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What happened to Brutus was tragic. However, if you look at the play only in the sense of the genre tragedy, then you have to see Julius Caesar as the tragic hero.
In Greek tragedy, the hero must be someone of noble birth, such as Caesar; the lives of ordinary people were just too uninteresting. This hero must have some kind of fatal flaw that does him in, such as pride or stubbornness or ignorance. Caesar's fatal flaw is his pride, which the Greeks called hubris. The eNotes Guide to Literary Terms defines it as
arrogance, excessive self-pride and self-confidence. The word was used to refer to the emotions in Greek tragic heroes that led them to ignore warnings from the gods and thus invite catastrophe. It is considered a form of hamartia or tragic flaw that stems from overbearing pride and lack of piety.
Caesar's pride is masked by false humility. We know good and well that he wants to be king of Rome, but he keeps turning down the crown because he wants the people to believe that they ultimately convinced him to accept the honor. This same pride made him ignore Calpurnia's plea to stay home: What kind of man would the people think he was? And that pride made him hurry to his fate instead of reading the note that might have saved his life.
I say Caesar was his own worst enemy!
The other way to view Brutus as the tragic hero is giving him the role of central character according to the Elizabethan 5 Act Play Format. Brutus is introduced to us as an important character to the plot in act one. He then gains power throughout the rising action of act two while first agreeing to, then planning the assassination of Caesar. He is certainly involved in the conflict of act three, the killing of Caesar. Now, as a tragic hero, it is in act three that our central character should begin to lose power. We see that as Marc Antony reveals his true feelings and is planning on building an army against Brutus. Throughout the falling action of act four Brutus continues to lose power, and, of course, he is resolved in act five through his own suicide.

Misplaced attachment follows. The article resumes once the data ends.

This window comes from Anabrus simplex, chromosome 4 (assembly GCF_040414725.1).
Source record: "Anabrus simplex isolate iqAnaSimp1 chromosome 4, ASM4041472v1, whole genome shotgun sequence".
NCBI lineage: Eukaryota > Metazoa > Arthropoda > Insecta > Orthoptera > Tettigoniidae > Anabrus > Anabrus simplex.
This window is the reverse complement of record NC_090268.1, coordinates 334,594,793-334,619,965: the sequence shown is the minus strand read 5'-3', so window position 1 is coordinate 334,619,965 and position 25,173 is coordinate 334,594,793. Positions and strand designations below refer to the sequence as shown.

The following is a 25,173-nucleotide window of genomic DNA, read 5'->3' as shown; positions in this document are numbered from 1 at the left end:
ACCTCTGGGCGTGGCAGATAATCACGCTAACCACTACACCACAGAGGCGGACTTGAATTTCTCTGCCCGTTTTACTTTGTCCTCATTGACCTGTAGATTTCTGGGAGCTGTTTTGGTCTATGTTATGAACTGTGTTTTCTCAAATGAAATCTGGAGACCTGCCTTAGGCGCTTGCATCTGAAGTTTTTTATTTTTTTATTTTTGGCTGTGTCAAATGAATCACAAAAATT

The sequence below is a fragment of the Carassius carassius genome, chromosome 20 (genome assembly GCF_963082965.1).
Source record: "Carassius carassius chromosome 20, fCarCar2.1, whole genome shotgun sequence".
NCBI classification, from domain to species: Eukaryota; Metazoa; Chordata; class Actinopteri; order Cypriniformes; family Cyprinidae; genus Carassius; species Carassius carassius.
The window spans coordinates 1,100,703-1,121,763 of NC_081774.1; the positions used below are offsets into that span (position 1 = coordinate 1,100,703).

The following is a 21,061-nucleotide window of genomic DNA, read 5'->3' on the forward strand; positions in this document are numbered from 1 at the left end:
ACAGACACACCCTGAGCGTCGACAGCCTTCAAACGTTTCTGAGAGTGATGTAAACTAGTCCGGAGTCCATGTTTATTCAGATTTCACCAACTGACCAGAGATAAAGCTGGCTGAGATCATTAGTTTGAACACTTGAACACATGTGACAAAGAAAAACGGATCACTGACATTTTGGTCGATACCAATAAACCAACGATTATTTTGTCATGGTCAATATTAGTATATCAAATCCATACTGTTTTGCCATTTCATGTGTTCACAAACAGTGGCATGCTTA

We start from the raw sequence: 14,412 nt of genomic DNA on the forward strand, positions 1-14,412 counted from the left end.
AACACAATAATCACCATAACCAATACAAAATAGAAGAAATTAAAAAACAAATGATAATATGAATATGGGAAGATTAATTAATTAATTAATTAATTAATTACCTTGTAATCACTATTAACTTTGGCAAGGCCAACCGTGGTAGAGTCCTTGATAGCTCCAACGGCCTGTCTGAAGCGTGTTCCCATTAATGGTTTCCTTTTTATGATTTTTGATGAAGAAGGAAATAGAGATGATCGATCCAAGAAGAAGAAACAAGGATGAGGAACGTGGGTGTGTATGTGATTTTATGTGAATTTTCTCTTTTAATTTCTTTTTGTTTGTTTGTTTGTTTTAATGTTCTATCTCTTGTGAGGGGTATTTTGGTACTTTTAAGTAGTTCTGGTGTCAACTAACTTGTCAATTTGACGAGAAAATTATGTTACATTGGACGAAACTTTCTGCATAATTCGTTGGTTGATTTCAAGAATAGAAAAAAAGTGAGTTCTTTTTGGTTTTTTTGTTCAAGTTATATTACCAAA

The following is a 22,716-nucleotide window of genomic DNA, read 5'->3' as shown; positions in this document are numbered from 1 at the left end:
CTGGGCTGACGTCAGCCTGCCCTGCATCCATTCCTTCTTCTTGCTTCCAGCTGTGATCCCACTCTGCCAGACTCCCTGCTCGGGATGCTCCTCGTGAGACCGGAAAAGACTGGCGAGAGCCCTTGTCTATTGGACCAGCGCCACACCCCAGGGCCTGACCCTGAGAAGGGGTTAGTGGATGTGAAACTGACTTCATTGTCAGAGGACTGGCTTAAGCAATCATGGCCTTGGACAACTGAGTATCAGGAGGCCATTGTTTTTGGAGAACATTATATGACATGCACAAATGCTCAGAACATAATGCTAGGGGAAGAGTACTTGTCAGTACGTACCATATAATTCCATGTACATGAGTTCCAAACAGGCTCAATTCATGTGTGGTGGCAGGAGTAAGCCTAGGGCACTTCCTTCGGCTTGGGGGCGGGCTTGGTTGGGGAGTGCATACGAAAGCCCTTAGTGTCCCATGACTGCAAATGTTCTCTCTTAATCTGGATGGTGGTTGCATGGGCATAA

Marcus Brutus is one of Shakespeare's most accurately written tragic heroes in accordance to this format. It is quite easy to follow his rise and fall throughout each act.
I agree that Marcus Brutus is the tragic hero of Julius Caesar. He truly believed that Caesar would have had a negative impact on Rome, and since Brutus put his country before his friends and even his family, he joined the conspiracy to assassinate Caesar. Even though Caesar was his friend, Brutus' loyalty as a Roman citizen came first. Brutus' tragic flaw is that he is not a very good judge of character, and he trusts Cassius. He also underestimates Marc Antony and allows him to speak to the crowd after Caesar's death. Although Antony does as promised in that he does not say anything derogatory against the conspirators, his use of verbal irony and dramatic actions turns the crowd into an angry mob. When Brutus finally realizes his role in the destruction of Rome that was worse than he believed Caesar would have done, Brutus commits suicide making him "the nobelest Roman of them all".
Brutus is the tragic hero in Julius Caesar. He is a great man: a fine warrior, well-loved by Caesar, and dedicated to the well-being of Rome over his own welfare. He dies, and his death is a result of his own tragic flaw, which I believe is his naivete. Brutus believes the people will be oppressed if Caesar becomes "king," though Caesar has (to this point) refused the title. Brutus believes that the only way Rome can be saved is by taking Caesar's life. He makes an error in judgment by believing that he and Cassius are on the same page. Cassius wants Caesar dead because Cassius is jealous.
Brutus is foolish to believe that the other men in Rome's government (especially Marc Antony) will step quietly aside after Caesar is assassinated: these men are unscrupulous and eager to take Caesar's power. Brutus will not only appear a threat to this, but he is the perfect scapegoat. Brutus is short-sighted and too idealistic; but I sympathize with him...not in his capacity to murder, but in his willingness to give up his life for his country.
i think the hero of the play is caesar because he dominates the play b4 & after his death.
Brutus is the tragic hero because his fate was sealed by his own actions. He killed Caesar becasue he beleived he was helping his homeland. "not that I loved Caeser less, But that I loved Rome more.
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